Salesforce.com and Intuit join forcesApril 1, 2011: 1:01 PM ET
The "anti-software" company joins forces with one of the biggest small-business software makers out there, striking another blow on behalf of the cloud.
Salesforce.com's (CRM) future depends on rapid expansion of its customer relationship management business and its ability to become the platform of choice for developers of cloud-based business applications.
But the company can't do it all alone. That's why this morning Salesforce.com announced a strategic partnership with Intuit, maker of QuickBooks. The popular accounting software is used by 4.5 million small businesses. Under the agreement, Intuit will resell Salesforce.com's CRM through its App Center. Customers will be able to synchronize customer data with QuickBooks and QuickBooks online, a web-based version of its software
The partnership is good news for Salesforce.com, which is hoping to penetrate Intuit's customer base of small businesses with CRM. But that's just the beginning.
"CRM is the Trojan horse," says Brad Zelnick, vice president and senior software analyst with Macquarie Group. "With CRM Salesforce is able to land and expand and go deeper into corporations."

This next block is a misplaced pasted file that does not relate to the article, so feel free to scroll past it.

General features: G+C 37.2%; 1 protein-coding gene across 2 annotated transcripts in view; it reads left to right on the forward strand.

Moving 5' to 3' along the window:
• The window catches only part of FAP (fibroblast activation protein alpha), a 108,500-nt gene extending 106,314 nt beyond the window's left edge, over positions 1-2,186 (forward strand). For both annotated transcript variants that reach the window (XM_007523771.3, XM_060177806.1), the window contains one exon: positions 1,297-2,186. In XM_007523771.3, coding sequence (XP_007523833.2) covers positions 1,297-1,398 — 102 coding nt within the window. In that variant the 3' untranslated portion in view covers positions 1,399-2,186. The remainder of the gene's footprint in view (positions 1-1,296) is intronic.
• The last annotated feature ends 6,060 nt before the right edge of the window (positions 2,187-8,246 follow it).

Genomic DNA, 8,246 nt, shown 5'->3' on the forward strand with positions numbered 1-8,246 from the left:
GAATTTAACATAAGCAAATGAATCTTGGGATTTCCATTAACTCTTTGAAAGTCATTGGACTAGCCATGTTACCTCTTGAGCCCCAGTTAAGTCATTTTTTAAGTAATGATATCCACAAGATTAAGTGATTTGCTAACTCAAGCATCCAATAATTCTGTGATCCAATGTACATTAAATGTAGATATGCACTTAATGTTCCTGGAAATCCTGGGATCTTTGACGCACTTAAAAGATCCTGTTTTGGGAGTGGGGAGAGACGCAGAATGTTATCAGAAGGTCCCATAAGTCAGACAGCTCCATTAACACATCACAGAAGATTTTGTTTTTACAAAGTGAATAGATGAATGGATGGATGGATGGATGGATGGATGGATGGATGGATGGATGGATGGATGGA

Another recent announcement -- the $326 million acquisition of social media monitoring company Radian6 -- shows that Salesforce.com is expanding beyond its traditional CRM product and moving into the "marketing cloud." On a recent conference call to announce its latest acquisition, Salesforce.com said Radian6 customers aren't the salesforce or service organizations, but the marketing organizations.
"We like this acquisition because it immediately expands the addressable market for Salesforce.com to include social media monitoring and because it may mark the beginning of Salesforce.com's expansion into the marketing area -- an area it had previously left primarily to partners," Pat Walravens, senior software analyst and head of technology research at JMP Securities wrote in a recent note.
Salesforce.com has also made recent acquisitions on the platform front. Last December it bought Heroku, a cloud platform for Ruby-based applications, for $212 million.
So what's next for Salesforce.com?
Walravens says future acquisitions could be geared toward further building out its marketing cloud, and that other possible targets include companies like Eloqua, Marketo and Webtrends.
The QuickBooks integration and Radian6 acquisition have received praise from many analysts. But increasing the rate of penetration into corporate customers -- and upping profitability -- remain the biggest hurdles for Salesforce.com.
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